Such is the case of the Acosta brothers, José and Merito. The two appeared
on Clark Griffith’s Cuban-laden Washington Senators of the 1910s and 20s.
However, neither made enough of a mark to appear on a card during World War I
and the lean years of the hobby that followed. Cards were produced in smaller
sets, thus players like Merito, who appeared in 180 games in the outfield over
five seasons, and José, who pitched in 55 games over three years, often fell
through the cracks.
However, while playing for the 1923/24 Marianao squad of the Cuban League, they both appeared in a set that was issued in their homeland by Billiken. Like their American counterpart, these cards could be found in packs of cigarettes. In addition to Cubans, they also featured American Negro League legends like Oscar Charleston and Andy Cooper. Per the definitions set by modern collectors, these do not qualify as “rookie cards.” I decided that because so many of the pre-revolution members of the fraternity fell into this category, I was expanding my criteria to include first-known cards, as well.
As of this writing, there have been 208 Cuban-born men who have played or managed in the majors. So far, and research is ongoing, there appear to be 194 cards in the set I have designed. I had four at the outset, just by culling from my own collection: a 1990 issue of Tony Fossas, a 1989 Orestes Destrade, a 1987 Rafael Palmeiro and, from a pack bought in the interest of the project, a 2015 Jorge Soler. All of them happened to be Topps. There are numerous other publishers in this set, including Bowman, Upper Deck and Fleer. Going back before World War II, there are Zeenuts, T207s, an E135, and multiple cards from the candy manufacturer Caramelo Deportivo.
The day after I finished the first draft of the checklist for the set, I
paid a visit to a comic book store in New Paltz, New York. My ex-wife and I
meet there sometimes when we exchange our daughter. B is a fan of comics and I
like to encourage my kid to become a nerd, just like her old man. While not a
large shop, the collection is extensive and a fan of the genre is certain to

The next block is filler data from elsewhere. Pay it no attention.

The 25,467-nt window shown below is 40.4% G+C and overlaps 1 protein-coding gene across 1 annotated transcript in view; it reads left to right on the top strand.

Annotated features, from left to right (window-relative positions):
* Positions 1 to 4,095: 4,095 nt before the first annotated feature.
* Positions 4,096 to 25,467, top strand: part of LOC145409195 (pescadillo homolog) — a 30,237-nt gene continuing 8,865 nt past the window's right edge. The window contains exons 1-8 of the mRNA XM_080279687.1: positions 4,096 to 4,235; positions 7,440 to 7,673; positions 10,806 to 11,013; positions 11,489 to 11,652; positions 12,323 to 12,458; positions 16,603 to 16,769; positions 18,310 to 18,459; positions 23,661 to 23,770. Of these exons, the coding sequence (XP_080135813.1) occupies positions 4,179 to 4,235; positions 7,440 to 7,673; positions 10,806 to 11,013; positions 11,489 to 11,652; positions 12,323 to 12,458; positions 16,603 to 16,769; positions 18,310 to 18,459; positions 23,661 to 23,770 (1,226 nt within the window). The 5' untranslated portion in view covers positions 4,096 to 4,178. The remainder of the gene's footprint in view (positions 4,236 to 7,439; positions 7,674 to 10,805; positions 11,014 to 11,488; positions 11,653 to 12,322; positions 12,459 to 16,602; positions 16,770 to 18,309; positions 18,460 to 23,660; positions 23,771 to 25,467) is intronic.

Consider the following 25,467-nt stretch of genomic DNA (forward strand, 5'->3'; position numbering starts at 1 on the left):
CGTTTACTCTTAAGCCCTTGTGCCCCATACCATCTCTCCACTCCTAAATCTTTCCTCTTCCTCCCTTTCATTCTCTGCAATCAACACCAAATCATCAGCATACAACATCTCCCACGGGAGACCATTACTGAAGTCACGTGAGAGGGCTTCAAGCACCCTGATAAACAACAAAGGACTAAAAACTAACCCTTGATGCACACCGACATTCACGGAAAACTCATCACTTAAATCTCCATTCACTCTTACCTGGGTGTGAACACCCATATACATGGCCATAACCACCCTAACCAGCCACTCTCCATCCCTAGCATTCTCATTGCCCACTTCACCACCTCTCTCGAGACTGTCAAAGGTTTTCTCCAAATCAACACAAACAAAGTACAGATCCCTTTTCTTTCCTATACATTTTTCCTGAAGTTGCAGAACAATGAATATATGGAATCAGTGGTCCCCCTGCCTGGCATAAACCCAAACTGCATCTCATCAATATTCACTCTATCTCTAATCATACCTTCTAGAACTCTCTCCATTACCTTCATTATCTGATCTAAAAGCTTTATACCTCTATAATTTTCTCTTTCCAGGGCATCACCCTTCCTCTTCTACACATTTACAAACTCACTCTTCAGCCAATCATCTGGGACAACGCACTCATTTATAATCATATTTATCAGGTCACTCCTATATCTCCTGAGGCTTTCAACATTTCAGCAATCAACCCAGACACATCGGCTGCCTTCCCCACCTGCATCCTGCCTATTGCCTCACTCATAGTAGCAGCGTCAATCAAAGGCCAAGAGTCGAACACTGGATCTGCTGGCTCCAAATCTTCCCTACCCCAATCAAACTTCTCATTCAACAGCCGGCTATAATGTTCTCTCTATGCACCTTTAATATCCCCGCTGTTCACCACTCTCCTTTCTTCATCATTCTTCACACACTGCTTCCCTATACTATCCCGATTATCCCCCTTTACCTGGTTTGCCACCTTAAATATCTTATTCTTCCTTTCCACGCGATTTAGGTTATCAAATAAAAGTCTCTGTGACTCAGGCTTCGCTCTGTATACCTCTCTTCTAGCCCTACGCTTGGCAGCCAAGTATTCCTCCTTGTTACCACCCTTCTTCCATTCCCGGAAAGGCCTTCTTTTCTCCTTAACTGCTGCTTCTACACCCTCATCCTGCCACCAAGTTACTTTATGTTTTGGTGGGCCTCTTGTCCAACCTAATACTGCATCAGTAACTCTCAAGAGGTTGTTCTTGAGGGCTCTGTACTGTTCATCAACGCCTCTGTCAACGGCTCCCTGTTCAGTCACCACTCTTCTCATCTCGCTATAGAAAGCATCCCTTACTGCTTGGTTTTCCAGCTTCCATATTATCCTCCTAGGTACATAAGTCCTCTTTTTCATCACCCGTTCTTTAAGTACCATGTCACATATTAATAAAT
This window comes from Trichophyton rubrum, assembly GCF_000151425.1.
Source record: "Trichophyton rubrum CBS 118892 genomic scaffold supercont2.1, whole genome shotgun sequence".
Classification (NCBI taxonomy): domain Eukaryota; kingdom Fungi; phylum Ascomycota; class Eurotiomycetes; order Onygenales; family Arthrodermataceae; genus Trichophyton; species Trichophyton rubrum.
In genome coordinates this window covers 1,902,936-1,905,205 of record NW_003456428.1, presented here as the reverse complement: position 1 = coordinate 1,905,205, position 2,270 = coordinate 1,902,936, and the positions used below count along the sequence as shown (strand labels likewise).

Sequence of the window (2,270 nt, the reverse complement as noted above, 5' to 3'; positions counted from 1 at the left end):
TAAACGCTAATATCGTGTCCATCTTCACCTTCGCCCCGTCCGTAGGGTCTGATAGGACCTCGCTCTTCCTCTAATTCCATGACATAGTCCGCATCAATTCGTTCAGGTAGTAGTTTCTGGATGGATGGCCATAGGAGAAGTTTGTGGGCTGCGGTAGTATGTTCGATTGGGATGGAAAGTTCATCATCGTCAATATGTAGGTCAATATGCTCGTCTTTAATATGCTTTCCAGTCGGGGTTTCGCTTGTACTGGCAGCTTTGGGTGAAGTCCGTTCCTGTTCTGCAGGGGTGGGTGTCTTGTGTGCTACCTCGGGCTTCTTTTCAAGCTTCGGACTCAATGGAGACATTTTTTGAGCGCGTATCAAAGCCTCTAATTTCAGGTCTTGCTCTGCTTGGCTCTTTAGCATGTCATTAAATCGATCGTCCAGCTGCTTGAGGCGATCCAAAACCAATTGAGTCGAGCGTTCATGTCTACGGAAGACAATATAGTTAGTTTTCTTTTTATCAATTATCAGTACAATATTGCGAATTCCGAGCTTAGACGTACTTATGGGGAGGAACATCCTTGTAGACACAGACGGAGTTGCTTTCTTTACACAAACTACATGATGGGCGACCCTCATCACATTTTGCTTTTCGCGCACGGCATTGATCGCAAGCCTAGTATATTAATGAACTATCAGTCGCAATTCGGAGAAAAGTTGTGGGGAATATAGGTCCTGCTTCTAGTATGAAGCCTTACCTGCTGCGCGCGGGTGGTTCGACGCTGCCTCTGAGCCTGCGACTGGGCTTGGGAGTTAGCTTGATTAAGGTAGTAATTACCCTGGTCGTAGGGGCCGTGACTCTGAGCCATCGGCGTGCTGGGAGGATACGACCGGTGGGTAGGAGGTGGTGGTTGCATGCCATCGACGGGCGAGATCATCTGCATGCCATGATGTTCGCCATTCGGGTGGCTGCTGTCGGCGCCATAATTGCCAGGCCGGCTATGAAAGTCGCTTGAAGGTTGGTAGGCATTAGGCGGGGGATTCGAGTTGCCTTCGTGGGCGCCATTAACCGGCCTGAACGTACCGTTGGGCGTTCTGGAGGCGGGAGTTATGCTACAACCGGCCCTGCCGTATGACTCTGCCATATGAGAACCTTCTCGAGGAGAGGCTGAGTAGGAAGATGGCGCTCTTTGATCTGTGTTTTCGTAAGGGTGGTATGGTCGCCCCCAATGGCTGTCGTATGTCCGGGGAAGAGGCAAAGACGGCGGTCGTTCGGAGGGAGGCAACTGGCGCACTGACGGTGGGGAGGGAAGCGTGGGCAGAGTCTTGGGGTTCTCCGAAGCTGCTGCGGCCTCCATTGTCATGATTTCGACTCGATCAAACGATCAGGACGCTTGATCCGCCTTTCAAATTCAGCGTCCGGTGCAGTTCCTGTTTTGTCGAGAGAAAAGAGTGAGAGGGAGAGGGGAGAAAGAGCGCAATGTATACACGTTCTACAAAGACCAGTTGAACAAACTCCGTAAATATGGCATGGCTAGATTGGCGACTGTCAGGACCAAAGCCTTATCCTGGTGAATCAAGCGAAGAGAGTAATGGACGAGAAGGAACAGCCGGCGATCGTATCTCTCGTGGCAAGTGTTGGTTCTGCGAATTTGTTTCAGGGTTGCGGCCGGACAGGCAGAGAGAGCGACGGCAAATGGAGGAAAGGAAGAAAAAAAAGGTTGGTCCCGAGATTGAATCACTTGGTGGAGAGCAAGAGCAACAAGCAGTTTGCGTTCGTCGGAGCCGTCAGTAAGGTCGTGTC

What it does not have, however, is very many baseball cards for sale. The
two collectibles will often appear together at small retail shops like this,
though such stores usually lean more heavily in one direction. No one would
ever think of this place as a local card shop. But, it does sell packs of the
current sets and that day had about 50 individual cards up for grabs. Of those
singles, the inventory was split between medium value cards of current players,
a sprinkling of stars from 1970s, 80s and 90s, and a few lesser known players
from the 60s.
One of those latter cards was from the Topps 1965 set, number 201. Minnesota Twins rookie stars César Tovar and Sandy Valdespino share the honors. Tovar, a native of Venezuela, had a fine twelve-year career with the Twins, Phillies, Rangers, A’s and Yankees. He finished in the top twenty-five in MVP voting every year from 1967-1971 and led the league in doubles and triples in 1970. The Trading Card Database has identified 56 unique cards manufactured for Tovar.
Hilario “Sandy” Valdespino lasted for seven seasons with the Twins, Braves, Astros, Pilots, Brewers and Royals. He did not share the same success as his card-mate, though he did get eleven at bats in the 1965 World Series, contributing a double and a run. Valdespino was born in San Jose de las Lajas in Mayabeque and became the 106th Cuban to appear in the majors when he made his debut on April 12, 1965. Number 201 is his official rookie card, one of only nineteen different identified cards of the outfielder ever produced.
The odds of finding that card, in that place, just days
after I decided to pursue this quest, cannot be calculated. It was a divine
intervention, a gift sent by the baseball gods in the form of a fifty-year-old
piece of cardboard.
Today I have 115 of the cards from the set. The latest pickup, a W514 of Dolf Luque, is a real beauty. The corners are a little rounded and there are some minor markings on the surface, but it is crease free and remarkably sturdy for something that was printed a century ago. Luque, the first Cuban superstar, is an underappreciated name from yesteryear and a personal favorite. Finally acquiring his card inspired me to tell this story.
As always, the final cards of this set are the most
challenging and, of course, the most expensive. It is also a set that is always
expanding. Despite the recent short-sighted pronouncements of the current
presidential administration, Cubans will continue to find a way to travel those
ninety miles to American shores to play the game. Last year, six more made
their major league debut. Three of them have rookie cards, so far, and the
recent call up by the Yankees of Nestor Cortes, Jr., who had a
less-than-impressive debut with Baltimore last March, increases the chances of
him getting one at some point this season. When he does, I’ll be there.